The seizure of a ship used for illegal fishing was justified. The public interest in preventing activities that pose a serious threat to natural resources overrides the right to property protection.
Yaşar v. Romania 26.11.2019 (no.64863/13)
Right to property and public interest in the protection of natural resources. Confiscation of the vessel due to its use for illegal fishing in the Black Sea. The European Court of Human Rights unanimously ruled that there was no violation of the right to property.
The Court found, in particular, that the confiscation actually resulted in the applicant being deprived of his property, as the vessel had eventually been sold to a private entity and the proceeds of the sale had been received by the State. However, the courts carefully balanced the rights at stake and found that the public interest in preventing activities that posed a serious threat to natural resources in the Black Sea overruled the applicant’s property right. Non-infringement of Article 1 of the First Additional Protocol.
Article 1 of the First Additional Protocol
The applicant, Erol Yaşar, is a Turkish national who was born in 1971 and lives in Çayırlı (Turkey).
Mr Yaşar’s vessel was confiscated in 2010 when criminal proceedings were brought against its
captain, Kadir Dikmen, who had been using it on the basis of a verbal agreement with him.
Mr Dikmen was convicted in 2012 following a simplified procedure based on him acknowledging, in
particular, that he had been fishing without a permit for the vessel and had used fishing equipment
without authorisation. In the proceedings Mr Yaşar had submitted a copy of his title to the vessel,
which he said had been “caught without his knowledge within Romanian territorial waters”.
The judgment became final as concerned Mr Dikmen, but the case was sent for retrial with regard to
the confiscation. The courts considered that the confiscation measure had not been taken following
an adversarial procedure as the vessel’s owner had not been summoned in the proceedings against
In the second set of proceedings, Mr Yaşar was summoned and represented by a lawyer of his choice
who argued that confiscation was disproportionate, given the significant value of the vessel and the
absence of any proven damage. However, in a final judgment in 2013, the courts found that Mr
Yaşar had to have been aware that the vessel had been used for the offences in question, given the
presence on board of equipment used specifically for illegal fishing, which he had claimed as his
own. They also referred to the gravity of the crime committed using the confiscated vessel, involving
potential damage to protected fish stocks in the Black Sea and frequent injuries to dolphins.
The vessel was ultimately sold to a private party in 2016 for approximately 1,900 euros, its value
having in the meantime severely depreciated. The money was collected by the State Treasury.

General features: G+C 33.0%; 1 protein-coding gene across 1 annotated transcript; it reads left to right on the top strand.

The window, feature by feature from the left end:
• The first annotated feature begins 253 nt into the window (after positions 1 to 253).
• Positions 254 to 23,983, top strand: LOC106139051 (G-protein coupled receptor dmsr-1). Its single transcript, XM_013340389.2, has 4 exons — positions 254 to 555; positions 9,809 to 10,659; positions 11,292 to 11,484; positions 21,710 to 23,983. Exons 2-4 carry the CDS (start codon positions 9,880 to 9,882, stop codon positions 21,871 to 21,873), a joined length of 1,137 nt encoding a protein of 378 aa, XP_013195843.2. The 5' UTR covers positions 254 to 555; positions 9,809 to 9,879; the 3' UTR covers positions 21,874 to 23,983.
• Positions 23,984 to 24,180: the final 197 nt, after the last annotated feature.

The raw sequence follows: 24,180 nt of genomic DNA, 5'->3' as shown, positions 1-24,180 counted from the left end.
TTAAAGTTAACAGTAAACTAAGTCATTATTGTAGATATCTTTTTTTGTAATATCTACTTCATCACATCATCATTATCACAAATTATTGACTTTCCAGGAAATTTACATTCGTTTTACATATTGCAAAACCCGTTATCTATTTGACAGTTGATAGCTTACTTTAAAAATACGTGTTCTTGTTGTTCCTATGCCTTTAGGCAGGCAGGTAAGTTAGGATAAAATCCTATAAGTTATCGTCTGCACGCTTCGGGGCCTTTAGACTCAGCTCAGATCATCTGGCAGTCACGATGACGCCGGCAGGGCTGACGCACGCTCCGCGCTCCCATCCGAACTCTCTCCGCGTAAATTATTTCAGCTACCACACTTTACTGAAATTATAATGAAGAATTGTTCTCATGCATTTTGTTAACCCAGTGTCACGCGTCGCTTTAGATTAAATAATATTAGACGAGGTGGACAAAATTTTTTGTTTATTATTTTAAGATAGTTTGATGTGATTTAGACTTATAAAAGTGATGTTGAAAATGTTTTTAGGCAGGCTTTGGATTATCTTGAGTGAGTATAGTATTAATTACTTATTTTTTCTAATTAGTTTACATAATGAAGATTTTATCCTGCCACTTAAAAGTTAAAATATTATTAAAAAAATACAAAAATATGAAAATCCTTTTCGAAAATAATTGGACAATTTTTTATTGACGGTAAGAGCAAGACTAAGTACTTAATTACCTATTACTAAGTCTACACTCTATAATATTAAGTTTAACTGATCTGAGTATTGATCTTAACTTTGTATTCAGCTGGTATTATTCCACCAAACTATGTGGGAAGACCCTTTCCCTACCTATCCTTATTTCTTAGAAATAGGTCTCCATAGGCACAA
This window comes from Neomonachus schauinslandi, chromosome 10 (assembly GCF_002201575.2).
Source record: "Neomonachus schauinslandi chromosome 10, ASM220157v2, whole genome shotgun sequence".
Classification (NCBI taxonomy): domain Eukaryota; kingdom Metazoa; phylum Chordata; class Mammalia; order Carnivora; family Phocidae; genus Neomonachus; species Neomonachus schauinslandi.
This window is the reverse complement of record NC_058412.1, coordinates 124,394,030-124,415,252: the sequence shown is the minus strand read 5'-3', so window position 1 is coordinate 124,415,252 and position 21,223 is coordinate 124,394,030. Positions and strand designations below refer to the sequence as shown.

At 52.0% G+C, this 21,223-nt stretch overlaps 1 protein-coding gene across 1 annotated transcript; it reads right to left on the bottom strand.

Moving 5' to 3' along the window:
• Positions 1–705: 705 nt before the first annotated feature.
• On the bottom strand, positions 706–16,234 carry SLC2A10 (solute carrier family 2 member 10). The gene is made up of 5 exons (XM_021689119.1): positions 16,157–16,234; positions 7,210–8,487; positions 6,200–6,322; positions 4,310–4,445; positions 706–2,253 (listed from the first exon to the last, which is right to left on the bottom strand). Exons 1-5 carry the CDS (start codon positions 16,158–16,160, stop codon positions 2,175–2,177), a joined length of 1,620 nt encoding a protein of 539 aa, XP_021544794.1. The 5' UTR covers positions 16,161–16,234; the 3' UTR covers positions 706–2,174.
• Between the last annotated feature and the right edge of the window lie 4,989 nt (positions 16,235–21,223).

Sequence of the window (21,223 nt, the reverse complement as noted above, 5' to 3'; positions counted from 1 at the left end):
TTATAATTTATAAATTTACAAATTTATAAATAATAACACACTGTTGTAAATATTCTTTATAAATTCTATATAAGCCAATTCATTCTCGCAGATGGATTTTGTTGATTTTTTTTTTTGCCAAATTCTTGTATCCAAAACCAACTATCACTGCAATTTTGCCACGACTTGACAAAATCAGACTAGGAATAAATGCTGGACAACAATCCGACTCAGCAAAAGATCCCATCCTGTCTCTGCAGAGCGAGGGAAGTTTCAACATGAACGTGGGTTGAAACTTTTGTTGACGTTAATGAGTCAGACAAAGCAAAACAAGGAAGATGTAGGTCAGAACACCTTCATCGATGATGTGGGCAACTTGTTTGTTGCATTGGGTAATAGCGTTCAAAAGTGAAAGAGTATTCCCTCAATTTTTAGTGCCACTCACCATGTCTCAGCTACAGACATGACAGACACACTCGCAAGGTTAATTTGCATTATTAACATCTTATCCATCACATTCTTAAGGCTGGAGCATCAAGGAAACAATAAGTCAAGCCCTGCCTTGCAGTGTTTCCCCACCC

THE DECISION OF THE COURT…
Neither party contested the fact that the confiscation of Mr Yaşar’s vessel had constituted an
interference with his right to peaceful enjoyment of his possessions. Moreover, the Court considered
that the confiscation had amounted to a deprivation of property as it was a permanent measure,
entailing a conclusive transfer of ownership in 2016.
That interference had been in accordance with the law, namely the domestic law on fishing and
aquaculture, and had pursued the legitimate aim of preventing activities which posed a serious
threat to the biological resources in the Black Sea, such as illegal fishing. The confiscation had
therefore been in the general interest.
The Court went on to examine whether the interference had struck a fair balance between the
demands of the general interest and the protection of the applicant’s property rights.
First, the Court noted that Mr Yaşar had been given a reasonable opportunity to put his case to the
authorities. In particular, the case had been sent for retrial so that the confiscation measure could
be decided in adversarial proceedings. In the new proceedings he had been legally summoned,
represented by the lawyer of his choice and given the opportunity to submit the evidence and
arguments which he had considered necessary to protect his interests. Nothing in the case file
suggested that the Romanian courts had acted arbitrarily in their assessment of the evidence.
Furthermore, the courts had carefully balanced the rights at stake, referring to the gravity of the
crime committed using the vessel and holding that forfeiture in the form of a monetary equivalent
would not be appropriate.
Nor had the confiscation imposed an excessive burden on Mr Yaşar: he had failed to prove to the
courts the value of the vessel or his allegation that renting it had been his only source of income.
Indeed, the vessel had ultimately been sold for approximately EUR 1,900.
There had therefore been no violation of Article 1 of Protocol No. 1.